n South African Journal of Child Health - Contribution of school lunchboxes to the daily food intake of adolescent girls in Durban : research
|Article Title||Contribution of school lunchboxes to the daily food intake of adolescent girls in Durban : research|
|© Publisher:||Health and Medical Publishing Group (HMPG)|
|Journal||South African Journal of Child Health|
|Affiliations||1 Durban University of Technology and 2 Durban University of Technology|
|Publication Date||May 2014|
|Pages||59 - 63|
Objective. To determine the contribution of school lunchboxes to the daily food intake of adolescent girls in a school in an informal settlement in Durban, South Africa.
Methods. The study was conducted among a group of 61 secondary schoolgirls aged 13 - 18 years. Two 24-hour recall questionnaires were completed during an interview with participants to gather data on dietary patterns over a period of two consecutive days. The researcher weighed and recorded the contents of randomly selected lunchboxes.
Results. The lunchboxes contributed one-third of the daily nutrient intake of the children. The 24-hour recall and lunchbox content data revealed an energy-dense, carbohydrate-based diet. The contribution of total fat (34.04%) to the total energy intake of the girls was higher than the World Health Organization (WHO) recommendation of 15 - 30%. The daily fruit and vegetable intake (87.95 g and 83.97 g according to 24-hour recall and lunchbox analysis, respectively) was insufficient compared with the WHO-recommended intake of >400 g/day. Although the mean intake of most of the nutrients was sufficient, a large number of the girls did not receive the daily requirements for this age group.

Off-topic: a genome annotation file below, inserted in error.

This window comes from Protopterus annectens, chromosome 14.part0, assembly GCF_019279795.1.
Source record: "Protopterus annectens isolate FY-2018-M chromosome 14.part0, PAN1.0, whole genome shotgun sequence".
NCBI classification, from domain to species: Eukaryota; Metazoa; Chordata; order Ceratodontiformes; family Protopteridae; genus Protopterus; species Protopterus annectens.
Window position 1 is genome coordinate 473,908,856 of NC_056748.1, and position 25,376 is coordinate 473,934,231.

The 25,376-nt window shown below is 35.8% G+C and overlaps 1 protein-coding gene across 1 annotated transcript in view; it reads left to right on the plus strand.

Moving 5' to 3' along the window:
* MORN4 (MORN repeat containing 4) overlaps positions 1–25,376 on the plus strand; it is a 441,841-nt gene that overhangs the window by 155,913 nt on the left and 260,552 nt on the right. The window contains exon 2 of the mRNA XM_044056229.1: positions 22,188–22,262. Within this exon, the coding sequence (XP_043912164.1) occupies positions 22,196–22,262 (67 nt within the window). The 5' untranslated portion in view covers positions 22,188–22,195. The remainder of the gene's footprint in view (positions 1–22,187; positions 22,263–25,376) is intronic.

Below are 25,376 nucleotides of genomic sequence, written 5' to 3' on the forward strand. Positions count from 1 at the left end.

Conclusion. The results of the study indicated a high-fat diet low in fruits and vegetables. The majority of respondents consumed carbohydrate-based food items and their lunchbox contents did not meet the basic requirements of a balanced diet. Although increased dietary needs are seldom met in adolescents, overweight is an emerging problem among young people in both low- and high-income countries. Nutrition education in this age group should concentrate on healthy food choices in school lunchboxes, as school children can spend up to 8 hours a day at school.
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